Artificial intelligence (AI) is powerful, but it’s inanimate without the support, voices, strength, and muscle of people. I don’t see AI as replacing people or competing with people. I see it as part of a cooperative effort to make us all better. People power alone is extraordinary, but it’s just not enough without technology––and, at the same time, technology won’t go anywhere without us helping it along.
The burning question for the dental industry, and for all healthcare, is how we make patient care and outcomes as good as they can possibly be. That question leads to others. How do we get better at what we’re doing? What enables us, as caregivers, to become more accurate? More fluid? More predictable?
In part, it’s better equipment. Take remakes on the lab side as an example. Say the industry standard is 5%. When a practice invests in an intraoral scanner, you can bring it down to 2% or 3%. That’s pretty substantial, but it’s still 2% or 3% of rebooked appointments, patient pain and inconvenience, and chairside moments lost. Those aren’t acceptable numbers.
What would really make a difference is bringing it down to zero. AI can help us to do that.
The Power of Zero
Consider autonomous vehicles. You send an autonomous vehicle into a traffic circle, and it’s going to struggle at first. It’s going to make lots of mistakes. But it will never make the same mistake twice––and, eventually, it will get it right every time.
Now consider humans doing the same thing. We have every rule about entering and exiting a traffic circle written in driver’s ed manuals. We require that everyone who wants to drive to study those manuals. And, still, everyday someone makes a mistake entering or exiting a traffic circle, with potentially devastating consequences.
In the analog world, we simply can’t bring our failure rate down to zero through education. We could spend millions in training and get a better handle on the problem, but we’re still going to make those same mistakes. In the digital world, however, every lesson becomes eternal learning.
AI has zero-failure potential because it allows us to institutionalize experience accurately, efficiently, and absolutely. But it will only achieve that potential if it is institutionalizing our collective experience. That is going to require a shift toward operating with a more collectivist mindset.
The Potential of Collaboration
Today, we’re solving problems in isolation. When we make a mistake, usually only we know about it and only we learn from it. What we need is for those experiences to be shared, because we need a feedback loop that drives industry-wide progress. We need to share those mistakes with doctors, with practices, with students, with insurance carriers, with the scanner companies, et cetera.
The problem is that, in an analog world, that sharing takes a tremendous amount of time, so those mistakes are unavoidably repeated. A digital world, with AI at its core, allows sharing to take place globally and instantaneously. It can facilitate the necessary feedback loop because it’s not just limited to a single cell of one practice and its immediate contacts. It’s communitywide. AI is scalable. It brings us together.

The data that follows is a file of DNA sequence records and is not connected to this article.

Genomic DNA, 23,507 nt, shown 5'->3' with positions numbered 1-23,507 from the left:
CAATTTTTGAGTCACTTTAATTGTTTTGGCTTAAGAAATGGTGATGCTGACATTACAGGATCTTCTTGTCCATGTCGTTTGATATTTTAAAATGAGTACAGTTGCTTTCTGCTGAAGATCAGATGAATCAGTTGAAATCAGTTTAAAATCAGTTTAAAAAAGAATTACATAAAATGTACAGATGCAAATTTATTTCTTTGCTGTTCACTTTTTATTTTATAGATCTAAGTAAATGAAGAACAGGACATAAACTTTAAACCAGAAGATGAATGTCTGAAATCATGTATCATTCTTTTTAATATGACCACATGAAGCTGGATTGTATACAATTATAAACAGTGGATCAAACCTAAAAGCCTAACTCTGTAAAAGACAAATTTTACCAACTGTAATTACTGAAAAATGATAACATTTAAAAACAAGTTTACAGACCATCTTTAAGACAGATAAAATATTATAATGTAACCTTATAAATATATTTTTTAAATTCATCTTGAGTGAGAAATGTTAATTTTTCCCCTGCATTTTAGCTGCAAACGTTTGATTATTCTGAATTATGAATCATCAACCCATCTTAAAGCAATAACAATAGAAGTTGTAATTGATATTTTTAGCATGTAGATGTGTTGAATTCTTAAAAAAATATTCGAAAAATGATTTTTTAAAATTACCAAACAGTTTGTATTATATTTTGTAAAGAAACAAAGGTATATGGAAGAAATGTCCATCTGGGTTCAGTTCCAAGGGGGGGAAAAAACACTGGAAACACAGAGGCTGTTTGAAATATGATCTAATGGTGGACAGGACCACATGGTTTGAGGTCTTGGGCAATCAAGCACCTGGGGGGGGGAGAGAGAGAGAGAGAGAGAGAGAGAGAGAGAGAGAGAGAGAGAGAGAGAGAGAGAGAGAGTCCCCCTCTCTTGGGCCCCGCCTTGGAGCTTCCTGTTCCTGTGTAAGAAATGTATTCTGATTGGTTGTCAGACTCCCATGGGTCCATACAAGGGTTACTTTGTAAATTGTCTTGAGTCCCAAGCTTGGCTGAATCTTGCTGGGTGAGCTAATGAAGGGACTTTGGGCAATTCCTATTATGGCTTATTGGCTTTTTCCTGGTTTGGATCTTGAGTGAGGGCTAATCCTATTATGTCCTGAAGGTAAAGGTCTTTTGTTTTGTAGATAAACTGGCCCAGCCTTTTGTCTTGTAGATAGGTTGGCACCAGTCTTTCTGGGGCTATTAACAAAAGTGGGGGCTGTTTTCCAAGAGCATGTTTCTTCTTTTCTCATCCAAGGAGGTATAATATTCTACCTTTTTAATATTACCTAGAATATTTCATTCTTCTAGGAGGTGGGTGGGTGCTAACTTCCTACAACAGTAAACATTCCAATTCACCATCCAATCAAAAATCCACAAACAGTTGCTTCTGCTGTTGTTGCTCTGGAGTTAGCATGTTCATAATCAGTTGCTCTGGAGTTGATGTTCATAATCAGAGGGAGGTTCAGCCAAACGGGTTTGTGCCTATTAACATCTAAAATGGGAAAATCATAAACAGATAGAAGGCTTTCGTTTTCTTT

Of course, when people look at this competitively, they might say that there’s no incentive to share those learnings with the community, even if it’s possible to do so. I see that as a short-sighted concern. If you’ve found a way, say, never to miss a margin and to bring your remakes down below your competitors, you gain a little bit of market share.
Maybe that’s an advantage. Maybe not. It’s debatable. But it’s not going to take dental care to the next level. By contrast, if we spread knowledge out to the entire community, if we eradicate that percentage of failure, now we’re all serving more patients, because we’ve failed fewer patients. I would argue that the advantage for all of us, for the entire community, is much greater than a temporary advantage for a single practice or lab.
AI for the first time gives us a tool to deal with the big picture, not just the individual case. I love the idea that we’re the first generation to have this opportunity in our possession—the ability to bring a better experience for patients that’s more accurate, more financially rewarding, and, most importantly, more rewarding in the overall quality of healthcare and the well-being of the people that we serve.
It’s easy to be passionate about having an opportunity to do that, and I believe we owe it to ourselves to capitalize on that opportunity with a generous spirit.
Mr. Azzara is CEO of Dental Services Group, one of the largest nationwide networks of dental laboratories, and a founding member of the Dental AI Council (DAIC), a non-profit devoted to helping define the future of artificial intelligence (AI) in dentistry through research, education, and thought leadership. To join to the DAIC’s effort, visit dentalaicouncil.org/membership.
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